Acute effects of low-level laser therapy (660 nm) on oxidative stress levels in diabetic rats with skin wounds

J Exp Ther Oncol. 2017 Sep;11(2):85-89.


Background: Laser therapy influences oxidative stress parameters such as the activity of antioxidant enzymes and the production of reactive oxygen species.

Objective: To analyze the effects of low-level laser therapy on oxidative stress in diabetics rats with skin wounds.

Methods: Thirty-six animals were divided into 4 groups: NDNI: non-diabetic rats with cutaneous wounds that not received laser therapy; NDI: non-diabetic rats with cutaneous wounds that received laser therapy; DNI: diabetic rats with skin wounds who did not undergo laser therapy; DI: rats with diabetes insipidus and cutaneous wounds and received laser therapy. The animals were treated with LLLT (660 nm, 100 mW, 6 J/cm, spot size 0.028 cm). On the day of killing the animals, tissue-wrapped cutaneous wounds were collected and immediately frozen, centrifuged, and stored to analyze malondialdehyde (MDA) levels.

Results: Significant difference was observed within the groups of MDA levels (ANOVA, p = 0.0001). Tukey's post-hoc test showed significantly lower values of MDA in irradiated tissues, both in diabetic and non-diabetic rats. ANOVA of the diabetic group revealed a significant difference (p < 0.01) when all groups, except NDI and DI, were compared.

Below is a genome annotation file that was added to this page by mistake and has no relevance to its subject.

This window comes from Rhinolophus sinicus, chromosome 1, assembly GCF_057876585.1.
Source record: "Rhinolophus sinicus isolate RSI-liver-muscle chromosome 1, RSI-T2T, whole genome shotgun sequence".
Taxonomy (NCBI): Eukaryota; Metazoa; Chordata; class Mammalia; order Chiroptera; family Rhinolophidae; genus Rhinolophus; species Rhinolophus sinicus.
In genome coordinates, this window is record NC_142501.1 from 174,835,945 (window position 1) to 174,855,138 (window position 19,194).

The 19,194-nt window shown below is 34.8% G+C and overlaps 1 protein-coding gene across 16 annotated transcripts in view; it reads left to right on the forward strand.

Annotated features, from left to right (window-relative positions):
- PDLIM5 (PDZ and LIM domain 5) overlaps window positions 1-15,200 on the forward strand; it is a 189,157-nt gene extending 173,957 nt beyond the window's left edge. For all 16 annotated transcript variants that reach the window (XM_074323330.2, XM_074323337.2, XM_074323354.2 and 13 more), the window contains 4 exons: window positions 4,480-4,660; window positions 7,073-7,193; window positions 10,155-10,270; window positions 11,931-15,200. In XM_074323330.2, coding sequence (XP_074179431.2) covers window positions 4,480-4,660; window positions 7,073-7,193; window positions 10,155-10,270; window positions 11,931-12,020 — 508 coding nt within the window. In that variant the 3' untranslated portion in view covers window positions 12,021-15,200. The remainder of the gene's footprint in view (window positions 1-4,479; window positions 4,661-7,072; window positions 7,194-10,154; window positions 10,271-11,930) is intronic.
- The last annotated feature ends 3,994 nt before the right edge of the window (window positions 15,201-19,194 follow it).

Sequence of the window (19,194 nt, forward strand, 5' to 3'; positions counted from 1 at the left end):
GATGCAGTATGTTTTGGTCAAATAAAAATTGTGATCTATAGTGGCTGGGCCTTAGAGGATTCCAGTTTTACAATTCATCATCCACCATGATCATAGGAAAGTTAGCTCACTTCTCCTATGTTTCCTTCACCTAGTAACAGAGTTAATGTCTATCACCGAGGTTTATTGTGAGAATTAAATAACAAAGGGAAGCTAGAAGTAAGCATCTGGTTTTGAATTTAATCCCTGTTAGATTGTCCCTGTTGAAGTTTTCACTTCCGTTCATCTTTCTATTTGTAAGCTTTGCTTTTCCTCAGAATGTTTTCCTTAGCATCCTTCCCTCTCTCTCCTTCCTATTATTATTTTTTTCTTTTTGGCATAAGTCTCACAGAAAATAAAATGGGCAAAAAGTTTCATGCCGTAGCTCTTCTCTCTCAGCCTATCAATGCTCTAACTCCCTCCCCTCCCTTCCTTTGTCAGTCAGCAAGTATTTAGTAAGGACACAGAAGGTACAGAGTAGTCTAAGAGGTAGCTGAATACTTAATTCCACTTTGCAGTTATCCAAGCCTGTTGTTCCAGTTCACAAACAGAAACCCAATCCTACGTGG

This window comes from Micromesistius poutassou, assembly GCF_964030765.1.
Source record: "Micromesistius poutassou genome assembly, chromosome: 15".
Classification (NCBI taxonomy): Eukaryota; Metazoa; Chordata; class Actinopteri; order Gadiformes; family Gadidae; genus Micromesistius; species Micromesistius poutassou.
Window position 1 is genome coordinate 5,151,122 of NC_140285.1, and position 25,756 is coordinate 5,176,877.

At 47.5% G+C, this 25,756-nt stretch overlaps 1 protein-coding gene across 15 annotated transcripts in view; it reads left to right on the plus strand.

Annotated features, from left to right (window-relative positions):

Conclusions: LLLT was effective in decreasing MDA levels in acute surgical wounds in diabetic rats.

Keywords: Laser; Malondialdehyde; Oxidative stress.

MeSH terms

  • Animals
  • Diabetes Mellitus, Experimental / metabolism*
  • Low-Level Light Therapy*
  • Male
  • Malondialdehyde / metabolism
  • Malondialdehyde / radiation effects
  • Oxidative Stress / radiation effects*
  • Rats
  • Rats, Wistar
  • Reactive Oxygen Species / metabolism
  • Reactive Oxygen Species / radiation effects
  • Skin / metabolism
  • Skin / radiation effects*
  • Wounds and Injuries / metabolism*


  • Reactive Oxygen Species
  • Malondialdehyde